Tag: City of Eugene

PPPM students work on policy with Eugene

City officials have put student groups to work in PPPM 408 “Real World Eugene” to identify and provide suggestions on some city issues around Eugene. These include encouraging millennial interaction with the city, helping develop a City-sponsored, residential composting pilot program, producing a guidebook and setting a precedent on how to engage in tactical urbanism, and providing insight about why college students are driving cars to campus.

On Halloween night, two University of Oregon students went door-to-door in the Friendly Neighborhood to engage neighbors and gather design ideas for a class initiative that would renovate a nearby intersection.

Neighbors who answered their doors didn’t find trick-or-treaters, but rather undergraduate students Jackie Stinson and Dianna Montzka, who shared their project on painting the 26th and Olive intersection.


“We wanted to take advantage of Halloween because we knew that’s the best chance we had for people to open their doors and welcome strangers,” says Montzka, an undergraduate architecture major. “Each house was overwhelmingly positive.

The 26th and Olive intersection is the only four-way intersection on College Hill without a stop sign says Bethany Steiner, course co-instructor and associate director of the PPPM Community Planning Workshop. City officials turned down a Friendly Neighborhood resident’s request for a stop sign to be mounted at the intersection, because the intersection’s accident rate wasn’t high enough to merit an installation.

So the group’s plan for an art installation in the road would theoretically encourage drivers to slow down, rather than speed through the intersection

Stinson and Montzka are working with other PPPM students Megan Knox, Morgan Greenwood and Bryce Yoshikawa in the “Tactical Urbanism” group – a term defined as “a short-term action that produces a long-term change.”

The group’s project, in collaborating with city officials, is a component of the 400-level PPPM course “Real World Eugene.” The course introduces PPPM students with Eugene city officials to practice professional work within the city.

Other class projects include: forming a contaminant notification system for a pilot residential composting program in Eugene, studying students’ driving patterns to and from campus, and identifying how the city can best engage millennials in community decision-making.

City officials initiated all the course’s projects.

“It’s part of our goal to utilize students’ creativity, expertise, and energy to help the city solve problems,” says Steiner. “It’s a really cool way to run a class.”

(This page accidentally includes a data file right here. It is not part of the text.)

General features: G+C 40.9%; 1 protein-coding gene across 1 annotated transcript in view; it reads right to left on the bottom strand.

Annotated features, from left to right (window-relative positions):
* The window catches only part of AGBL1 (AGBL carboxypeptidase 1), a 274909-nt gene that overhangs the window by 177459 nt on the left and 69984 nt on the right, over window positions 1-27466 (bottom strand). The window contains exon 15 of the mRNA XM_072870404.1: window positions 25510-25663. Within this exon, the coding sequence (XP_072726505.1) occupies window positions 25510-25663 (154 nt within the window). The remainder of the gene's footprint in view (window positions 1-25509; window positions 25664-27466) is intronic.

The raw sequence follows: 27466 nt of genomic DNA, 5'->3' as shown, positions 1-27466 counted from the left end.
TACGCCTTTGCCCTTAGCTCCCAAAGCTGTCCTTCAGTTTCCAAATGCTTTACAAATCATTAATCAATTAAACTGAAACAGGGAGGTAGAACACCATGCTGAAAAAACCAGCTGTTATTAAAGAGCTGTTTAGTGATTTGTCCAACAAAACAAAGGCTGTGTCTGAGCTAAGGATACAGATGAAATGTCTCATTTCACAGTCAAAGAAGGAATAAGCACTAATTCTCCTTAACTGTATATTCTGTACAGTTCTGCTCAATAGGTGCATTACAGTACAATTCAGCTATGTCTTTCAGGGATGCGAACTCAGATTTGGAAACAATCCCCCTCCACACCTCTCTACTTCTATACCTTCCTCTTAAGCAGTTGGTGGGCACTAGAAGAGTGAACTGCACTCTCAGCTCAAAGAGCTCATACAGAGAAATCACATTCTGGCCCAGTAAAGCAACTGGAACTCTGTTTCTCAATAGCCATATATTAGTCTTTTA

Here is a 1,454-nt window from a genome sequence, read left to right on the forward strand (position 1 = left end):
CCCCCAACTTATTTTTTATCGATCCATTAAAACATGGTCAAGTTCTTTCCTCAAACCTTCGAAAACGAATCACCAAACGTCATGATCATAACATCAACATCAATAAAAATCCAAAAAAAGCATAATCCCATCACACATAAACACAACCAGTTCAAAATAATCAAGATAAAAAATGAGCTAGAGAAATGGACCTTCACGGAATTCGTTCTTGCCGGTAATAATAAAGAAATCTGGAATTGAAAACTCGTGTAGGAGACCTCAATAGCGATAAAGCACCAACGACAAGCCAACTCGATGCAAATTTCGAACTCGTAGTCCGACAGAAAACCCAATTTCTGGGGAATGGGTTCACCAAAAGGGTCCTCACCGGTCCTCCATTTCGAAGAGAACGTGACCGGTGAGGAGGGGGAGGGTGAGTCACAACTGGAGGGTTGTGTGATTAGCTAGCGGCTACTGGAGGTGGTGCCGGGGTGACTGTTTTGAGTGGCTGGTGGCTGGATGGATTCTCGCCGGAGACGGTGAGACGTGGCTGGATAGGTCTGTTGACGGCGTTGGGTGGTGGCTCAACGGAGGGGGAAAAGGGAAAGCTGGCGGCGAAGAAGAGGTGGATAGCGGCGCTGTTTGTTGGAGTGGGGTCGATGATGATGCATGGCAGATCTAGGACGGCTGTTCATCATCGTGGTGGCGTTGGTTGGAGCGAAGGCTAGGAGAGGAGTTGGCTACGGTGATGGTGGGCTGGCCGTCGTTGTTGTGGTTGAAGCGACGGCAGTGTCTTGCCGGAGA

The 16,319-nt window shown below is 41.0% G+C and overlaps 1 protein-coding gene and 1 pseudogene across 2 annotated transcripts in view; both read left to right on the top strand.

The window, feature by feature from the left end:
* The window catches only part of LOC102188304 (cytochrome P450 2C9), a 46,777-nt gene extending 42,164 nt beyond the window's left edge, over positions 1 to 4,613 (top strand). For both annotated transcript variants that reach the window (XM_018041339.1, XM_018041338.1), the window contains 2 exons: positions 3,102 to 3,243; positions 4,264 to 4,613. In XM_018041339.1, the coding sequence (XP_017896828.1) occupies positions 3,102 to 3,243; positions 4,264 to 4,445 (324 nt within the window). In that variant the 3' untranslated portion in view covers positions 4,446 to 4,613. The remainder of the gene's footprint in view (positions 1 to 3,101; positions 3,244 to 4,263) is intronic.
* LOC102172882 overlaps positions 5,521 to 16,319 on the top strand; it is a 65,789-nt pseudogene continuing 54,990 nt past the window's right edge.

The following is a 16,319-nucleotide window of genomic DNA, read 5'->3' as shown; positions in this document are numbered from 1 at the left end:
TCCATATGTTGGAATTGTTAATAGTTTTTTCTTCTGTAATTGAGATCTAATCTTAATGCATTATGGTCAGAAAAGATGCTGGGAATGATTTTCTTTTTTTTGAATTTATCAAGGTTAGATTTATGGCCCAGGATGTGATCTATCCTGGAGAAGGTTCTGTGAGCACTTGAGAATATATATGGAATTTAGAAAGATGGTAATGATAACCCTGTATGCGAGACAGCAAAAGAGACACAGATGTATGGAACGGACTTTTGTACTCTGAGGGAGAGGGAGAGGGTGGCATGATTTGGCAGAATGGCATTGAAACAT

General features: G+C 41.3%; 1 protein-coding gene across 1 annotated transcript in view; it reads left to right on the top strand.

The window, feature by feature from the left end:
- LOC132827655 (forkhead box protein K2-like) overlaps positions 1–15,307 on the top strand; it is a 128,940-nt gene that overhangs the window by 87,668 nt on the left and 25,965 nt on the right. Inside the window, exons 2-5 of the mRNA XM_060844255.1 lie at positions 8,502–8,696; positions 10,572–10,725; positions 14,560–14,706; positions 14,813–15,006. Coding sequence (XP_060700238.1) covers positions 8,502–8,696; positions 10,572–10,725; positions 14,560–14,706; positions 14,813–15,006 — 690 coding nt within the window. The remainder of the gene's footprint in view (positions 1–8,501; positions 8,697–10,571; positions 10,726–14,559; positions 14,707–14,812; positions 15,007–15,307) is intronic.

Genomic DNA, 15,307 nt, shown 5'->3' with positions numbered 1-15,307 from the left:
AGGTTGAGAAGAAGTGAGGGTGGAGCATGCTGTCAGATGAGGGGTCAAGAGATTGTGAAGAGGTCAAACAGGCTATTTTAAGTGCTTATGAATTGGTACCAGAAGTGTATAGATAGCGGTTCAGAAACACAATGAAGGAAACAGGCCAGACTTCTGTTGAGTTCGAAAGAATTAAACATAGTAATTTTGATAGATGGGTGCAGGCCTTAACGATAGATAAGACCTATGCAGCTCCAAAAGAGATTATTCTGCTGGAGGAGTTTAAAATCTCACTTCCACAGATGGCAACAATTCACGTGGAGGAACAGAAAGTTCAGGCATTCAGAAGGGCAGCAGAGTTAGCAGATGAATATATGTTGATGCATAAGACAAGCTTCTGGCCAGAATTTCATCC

The group’s objective is to create a free guidebook, specific to Eugene, about the process of tactical urbanism.. The goal is for community members to be able to enact similar undertakings, with the support of the local government. The guidebook will include a step-by-step process; what grants are available from the city; and a contact list of who to consult.

Stinson says the guidebook’s intention is to provide neighbors more information on taking action and make the task of “tactical urbanism” less daunting.

“I think the guidebook would benefit the community. It’s something a lot of people know about or have heard about, but aren’t quite sure how to do it,” says Jason Dedrick, a policy analyst for the City of Eugene. “There are things related to tactical urbanism online; this will personalize it, make it more about Eugene, and benefit community members.”

Dedrick connects all four groups with community officials. He says that the course work lets students try their hand at city planning and policy work.

“Students have a different lens, and are willing to ask questions that other [city officials] wouldn’t think to ask,” says Dedrick. “For us, it really helps to tighten [the City’s] relationship with the university.”

Steiner and Bob Parker, course co-instructor and director of the Community Service Center, were awarded the Williams Fund to finance and authorize the course, being taught for its very first term.

“This idea of undergraduates doing real-world work is really experimental; it could have not worked at all. The Williams Fund allowed us to take that risk and see how it works,” says Steiner.

Parker adds, “Real World Eugene is a unique opportunity for students to work on pressing community problems that are important to the City and to the community. It’s been very exciting to observe how the students engage in what amount to complicated community issues and how the work together to creatively problem solve. For the students, it’s a unique experience that cannot be replicated in the classroom.”

Another student group is working with the City on developing a contaminant notification system for the City’s pilot, residential composting program. This system is an integral part of the composting program and must be figured out before the pilot can go live.

The class’s “College Student Vehicle Use” group is working with the City of Eugene’s transportation planning division to investigate why students drive to campus. The group includes students Corum Ketchum, Madeleine McNally, Max Morrison, and Mitch Koch.